The fascinating thing about teaching English is watching constant improvement as students grow. I’m fortunate to be able to start teaching children at a young age. Seeing them grow up and becoming bilingual is remarkable and unmeasurably rewarding. Most students come to me without even knowing more than a hundred words or so. From that to becoming bilingual, earning a CEFR C2 English certificate, is a long road to endure. Having patience and unswerving objectives is necessary for both my students and me. If there is one thing I find irresistible, though, it is unquestionably a challenge. So, bring on that English challenge and any kid. I’m ready!
Now, I could prepare a series of sentences and questions to teach to young children. Memorizing dozens to hundreds of prepared sentences would be easy, and children would be able to remember and recite numerous sentences in a short amount of time. However, that would be just like learning and singing a song. Yes, kids learn songs quickly, and they certainly love singing. But children don’t become bilingual by learning just songs or memorizing sentences and questions. Unfortunately, some parents wrongly believe that a seven-year-old student should be speaking English fluently after three months of weekly English lessons. And sometimes I am approached by such parents bewildered that their children aren’t talking to them in fluent English after a few months, roughly twenty hours of English lessons. Becoming bilingual doesn’t work that way.
One of the most frequent questions I receive from potential parents is, “Do you speak to the students only in English?” When I hear that question, I almost always want to switch on my English and begin spurting out a long and complicated series of answers, delving into the captivating and challenging subject of teaching English to children as a second language. Most Italian adults I know would not be able to comprehend, much less discuss such complicated issues in English. They would not be able to handle the stress of English in that context. It should not be expected of students either, no matter how young they are.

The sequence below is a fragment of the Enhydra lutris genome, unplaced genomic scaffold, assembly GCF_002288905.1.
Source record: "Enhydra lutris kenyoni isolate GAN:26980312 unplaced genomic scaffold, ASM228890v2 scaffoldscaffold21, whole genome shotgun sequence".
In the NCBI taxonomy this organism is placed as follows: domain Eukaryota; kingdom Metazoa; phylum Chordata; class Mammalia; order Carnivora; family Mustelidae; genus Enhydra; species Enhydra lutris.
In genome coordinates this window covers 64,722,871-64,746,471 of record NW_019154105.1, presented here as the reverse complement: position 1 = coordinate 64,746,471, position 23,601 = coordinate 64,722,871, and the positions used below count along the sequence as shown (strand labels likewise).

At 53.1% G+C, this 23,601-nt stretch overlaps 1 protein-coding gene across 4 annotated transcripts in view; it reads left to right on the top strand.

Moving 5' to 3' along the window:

Anyhow, my answer to that question is no. First of all, many children from three to six or seven years old could very easily break into tears if they don’t understand what I’m saying. And I could sing and dance and use all the body language I can imagine attempting to help them understand the words coming out of my mouth, but that doesn’t always console their confused minds. And I have this unbending belief that children shouldn’t have to cry to learn English. In my experience, they don’t need to. If English makes them cry, they won’t like it. If they don’t like it, they will not want to learn it.
I teach a lot of grammar in elementary school. The Italian language is incredibly complicated in regards to grammar rules, while English is not. So, I teach most English grammar while my students are still in elementary school, while they are learning either the same or even more complicated grammar in Italian. So, I need to speak to them in Italian sometimes. An Italian second-grader is not going to understand how to use prepositions, articles and adjectives in English unless I explain it to them in Italian. An Italian third-grader is not going to learn how to conjugate a verb in Past Continuous unless I explain it to them in Italian. And an Italian fifth-grader is not going to understand why some English verbs are irregular unless I explain it to them in Italian.
So, no. My students are not able to go home after four months of English lessons and discuss Shakespeare or Dahl in English with their non-English speaking parents, especially first and second graders. I have yet to find a magical English fairy who flicks pixie dust on students, and, magically, they become bilingual. I do not talk to my students only in English until they are in fourth or fifth grade. They do not understand everything I say until then. And, because it is so essential for them to grasp the basics of English grammar at an early age, I need them to understand.
However, yes! My students are capable of writing somewhat complicated sentences and stories by the time they are in fourth and fifth-grade in elementary school. And they not only know which words in their sentences are the articles, adjectives, prepositions and verbs, but they know the verb tenses as well. My middle-school students are capable of expressing detailed ideas and questions. They are capable of developing opinions and thoughts in English, and they are capable of discussing those things at length. That is so much more important for their future with English than being able to recite memorized sentences, which have no meaning to them whatsoever.
Becoming bilingual is challenging and strenuous. It takes a lot of hard work on the part of the teacher and the student, and it takes time. It is a long process, and Italian students should not feel pressured into believing they should be holding conversations in English when they are seven years old and have never taken English lessons before. That is an unrealistic expectation.